Review: Mosaic Theater Company's World Premiere of Nancy
'Anaseini Katoa as Esmeralda, Tenley Stitzer as Jacqueline and Derek Garza as Whaley in Mosaic Theater’s production of Nancy by Rhiana Yazzie. Photo by Chris Banks. Directed by Ken-Matt Martin, Set design by Mischa Kachman, Lighting Design by Sherrice Mojgani, Costume Design by Moyenda Kulemeka, Props Design by Chelsea Dean and Projections Design by Hailey LaRoe.

But, Esmeralda isn’t just an advocate and businesswoman; she’s also a mother. The play is a generational story. Esmeralda’s father worked in the uranium mines and his exposure to radioactive waste caused him to get cancer. Esmeralda endears and survives boarding school, and she raises her daughter on her own in Albuquerque. Certain points in the play explore the relationship between Esmeralda and her daughter, Jacqueline (Tenley Stitzer), and how Esmeralda’s anxieties and struggles with everything from money to racism affect Jacqueline physically and mentally. One of the most pivotal moments within Nancy is Esmeralda and Jacqueline’s car journey from Denver back home. It's a raw and emotional rift between a mother and daughter. Despite everything they have been through, Esmeralda’s bond with Jacqueline remains strong.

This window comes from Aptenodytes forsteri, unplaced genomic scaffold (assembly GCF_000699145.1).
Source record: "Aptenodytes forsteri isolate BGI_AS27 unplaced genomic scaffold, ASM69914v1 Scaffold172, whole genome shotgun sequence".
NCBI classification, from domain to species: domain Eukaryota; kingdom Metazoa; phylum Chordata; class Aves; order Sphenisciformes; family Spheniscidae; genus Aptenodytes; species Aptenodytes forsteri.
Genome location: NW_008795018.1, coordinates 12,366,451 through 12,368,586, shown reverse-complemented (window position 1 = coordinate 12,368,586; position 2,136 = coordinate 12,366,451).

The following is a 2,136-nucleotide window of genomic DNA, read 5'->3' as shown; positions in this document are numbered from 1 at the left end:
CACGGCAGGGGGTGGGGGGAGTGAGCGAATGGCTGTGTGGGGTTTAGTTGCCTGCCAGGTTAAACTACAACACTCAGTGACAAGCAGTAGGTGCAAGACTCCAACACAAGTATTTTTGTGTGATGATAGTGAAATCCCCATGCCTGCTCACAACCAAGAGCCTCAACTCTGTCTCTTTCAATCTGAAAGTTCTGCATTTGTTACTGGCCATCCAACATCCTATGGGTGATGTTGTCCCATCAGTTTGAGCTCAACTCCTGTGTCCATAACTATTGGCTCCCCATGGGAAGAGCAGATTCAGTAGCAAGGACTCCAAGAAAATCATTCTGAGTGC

The production’s design leans hard into 80s aesthetics with catchy tunes and sound bites, designed by Navi, and totally tubular projections, designed by Hailey LaRoe. The set, designed by Misha Kachman, features an elongated and sort of haunting stylistic image of Nancy Reagan surrounded by old TV sets. This makes her presence always in the room, even when Hawley isn’t on stage. This design captures the influence of Nancy within American politics and popular culture, as she had a run in Hollywood circles. There is a Native-inspired design based on sand art, but it is hidden on the ceiling. It would have been beneficial to work with Indigenous designers to include more Native American art front and center on the set. 

Nancy is a compelling satirical play with themes which still resonate today as Indigenous communities in the U.S. (and around the world) fight to get their land back, advocate for environmental justice, and improve the lives of people within their communities. Although the play does run a bit long, its pace doesn’t waver as one is absorbed by the complexities of its characters and plot. 

Running Time: 2 hours and 15 minutes with an intermission 

Nancy runs from March 28, 2024 until April 21, 2024 at the Atlas Performing Arts Center in Washington D.C. Tickets can be purchased here

Top image caption and credit: 'Anaseini Katoa as Esmeralda and Lynn Hawley as Nancy Reagan in Mosaic Theater’s production of Nancy by Rhiana Yazzie. Photo by Chris Banks. Directed by Ken-Matt Martin, Set design by Mischa Kachman, Lighting Design by Sherrice Mojgani, Costume Design by Moyenda Kulemeka, Props Design by Chelsea Dean and Projections Design by Hailey LaRoe.